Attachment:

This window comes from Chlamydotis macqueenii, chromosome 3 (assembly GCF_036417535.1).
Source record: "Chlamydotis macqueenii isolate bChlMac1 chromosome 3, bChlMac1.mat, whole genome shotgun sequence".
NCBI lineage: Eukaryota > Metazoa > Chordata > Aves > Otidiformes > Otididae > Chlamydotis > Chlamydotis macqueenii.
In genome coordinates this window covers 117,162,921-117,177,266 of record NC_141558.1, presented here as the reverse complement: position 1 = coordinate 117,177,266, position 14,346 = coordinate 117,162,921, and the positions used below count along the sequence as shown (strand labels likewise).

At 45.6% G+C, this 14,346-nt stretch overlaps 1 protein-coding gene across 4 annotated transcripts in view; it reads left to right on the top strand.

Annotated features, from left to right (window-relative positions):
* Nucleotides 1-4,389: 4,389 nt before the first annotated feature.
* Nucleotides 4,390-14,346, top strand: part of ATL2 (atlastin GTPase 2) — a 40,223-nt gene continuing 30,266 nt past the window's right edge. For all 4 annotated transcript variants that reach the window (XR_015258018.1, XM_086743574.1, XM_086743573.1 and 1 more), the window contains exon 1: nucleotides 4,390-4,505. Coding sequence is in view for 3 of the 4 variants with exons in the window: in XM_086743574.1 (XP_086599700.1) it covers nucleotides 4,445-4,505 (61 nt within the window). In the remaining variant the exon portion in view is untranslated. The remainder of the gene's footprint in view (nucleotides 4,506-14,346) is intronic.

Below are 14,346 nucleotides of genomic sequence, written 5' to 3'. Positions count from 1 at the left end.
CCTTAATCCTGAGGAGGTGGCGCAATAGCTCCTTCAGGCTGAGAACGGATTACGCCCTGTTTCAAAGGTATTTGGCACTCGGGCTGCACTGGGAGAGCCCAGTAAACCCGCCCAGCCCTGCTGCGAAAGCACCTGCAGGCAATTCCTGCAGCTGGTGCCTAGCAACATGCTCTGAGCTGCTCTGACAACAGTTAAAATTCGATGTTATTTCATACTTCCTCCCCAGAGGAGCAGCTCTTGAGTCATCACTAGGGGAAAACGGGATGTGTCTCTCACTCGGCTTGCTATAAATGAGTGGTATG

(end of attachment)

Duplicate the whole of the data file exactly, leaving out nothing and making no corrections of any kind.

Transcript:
This window comes from Chlamydotis macqueenii, chromosome 3 (assembly GCF_036417535.1).
Source record: "Chlamydotis macqueenii isolate bChlMac1 chromosome 3, bChlMac1.mat, whole genome shotgun sequence".
NCBI lineage: Eukaryota > Metazoa > Chordata > Aves > Otidiformes > Otididae > Chlamydotis > Chlamydotis macqueenii.
In genome coordinates this window covers 117,162,921-117,177,266 of record NC_141558.1, presented here as the reverse complement: position 1 = coordinate 117,177,266, position 14,346 = coordinate 117,162,921, and the positions used below count along the sequence as shown (strand labels likewise).

At 45.6% G+C, this 14,346-nt stretch overlaps 1 protein-coding gene across 4 annotated transcripts in view; it reads left to right on the top strand.

Annotated features, from left to right (window-relative positions):
* Nucleotides 1-4,389: 4,389 nt before the first annotated feature.
* Nucleotides 4,390-14,346, top strand: part of ATL2 (atlastin GTPase 2) — a 40,223-nt gene continuing 30,266 nt past the window's right edge. For all 4 annotated transcript variants that reach the window (XR_015258018.1, XM_086743574.1, XM_086743573.1 and 1 more), the window contains exon 1: nucleotides 4,390-4,505. Coding sequence is in view for 3 of the 4 variants with exons in the window: in XM_086743574.1 (XP_086599700.1) it covers nucleotides 4,445-4,505 (61 nt within the window). In the remaining variant the exon portion in view is untranslated. The remainder of the gene's footprint in view (nucleotides 4,506-14,346) is intronic.

Below are 14,346 nucleotides of genomic sequence, written 5' to 3'. Positions count from 1 at the left end.
CCTTAATCCTGAGGAGGTGGCGCAATAGCTCCTTCAGGCTGAGAACGGATTACGCCCTGTTTCAAAGGTATTTGGCACTCGGGCTGCACTGGGAGAGCCCAGTAAACCCGCCCAGCCCTGCTGCGAAAGCACCTGCAGGCAATTCCTGCAGCTGGTGCCTAGCAACATGCTCTGAGCTGCTCTGACAACAGTTAAAATTCGATGTTATTTCATACTTCCTCCCCAGAGGAGCAGCTCTTGAGTCATCACTAGGGGAAAACGGGATGTGTCTCTCACTCGGCTTGCTATAAATGAGTGGTATG